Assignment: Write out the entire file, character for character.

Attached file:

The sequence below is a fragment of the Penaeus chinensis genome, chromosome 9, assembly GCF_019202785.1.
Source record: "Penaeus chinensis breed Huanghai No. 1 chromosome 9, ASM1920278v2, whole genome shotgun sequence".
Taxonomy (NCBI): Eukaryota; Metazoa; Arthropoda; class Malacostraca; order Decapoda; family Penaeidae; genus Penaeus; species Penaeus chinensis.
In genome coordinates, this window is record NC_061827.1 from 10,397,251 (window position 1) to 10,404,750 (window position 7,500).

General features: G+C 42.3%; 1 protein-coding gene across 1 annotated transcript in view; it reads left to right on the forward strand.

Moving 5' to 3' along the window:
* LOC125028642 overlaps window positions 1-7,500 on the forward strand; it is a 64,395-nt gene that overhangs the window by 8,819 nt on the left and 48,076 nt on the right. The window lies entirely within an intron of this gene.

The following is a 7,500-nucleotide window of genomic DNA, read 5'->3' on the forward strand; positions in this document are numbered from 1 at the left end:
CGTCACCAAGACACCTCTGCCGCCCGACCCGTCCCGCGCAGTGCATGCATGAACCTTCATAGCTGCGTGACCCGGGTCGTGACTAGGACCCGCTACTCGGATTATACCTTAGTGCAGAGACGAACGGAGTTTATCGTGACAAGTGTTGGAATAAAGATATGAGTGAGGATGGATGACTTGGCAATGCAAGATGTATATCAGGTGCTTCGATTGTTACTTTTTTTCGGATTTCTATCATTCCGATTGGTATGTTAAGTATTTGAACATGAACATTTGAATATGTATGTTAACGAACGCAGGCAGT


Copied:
The sequence below is a fragment of the Penaeus chinensis genome, chromosome 9, assembly GCF_019202785.1.
Source record: "Penaeus chinensis breed Huanghai No. 1 chromosome 9, ASM1920278v2, whole genome shotgun sequence".
Taxonomy (NCBI): Eukaryota; Metazoa; Arthropoda; class Malacostraca; order Decapoda; family Penaeidae; genus Penaeus; species Penaeus chinensis.
In genome coordinates, this window is record NC_061827.1 from 10,397,251 (window position 1) to 10,404,750 (window position 7,500).

General features: G+C 42.3%; 1 protein-coding gene across 1 annotated transcript in view; it reads left to right on the forward strand.

Moving 5' to 3' along the window:
* LOC125028642 overlaps window positions 1-7,500 on the forward strand; it is a 64,395-nt gene that overhangs the window by 8,819 nt on the left and 48,076 nt on the right. The window lies entirely within an intron of this gene.

The following is a 7,500-nucleotide window of genomic DNA, read 5'->3' on the forward strand; positions in this document are numbered from 1 at the left end:
CGTCACCAAGACACCTCTGCCGCCCGACCCGTCCCGCGCAGTGCATGCATGAACCTTCATAGCTGCGTGACCCGGGTCGTGACTAGGACCCGCTACTCGGATTATACCTTAGTGCAGAGACGAACGGAGTTTATCGTGACAAGTGTTGGAATAAAGATATGAGTGAGGATGGATGACTTGGCAATGCAAGATGTATATCAGGTGCTTCGATTGTTACTTTTTTTCGGATTTCTATCATTCCGATTGGTATGTTAAGTATTTGAACATGAACATTTGAATATGTATGTTAACGAACGCAGGCAGT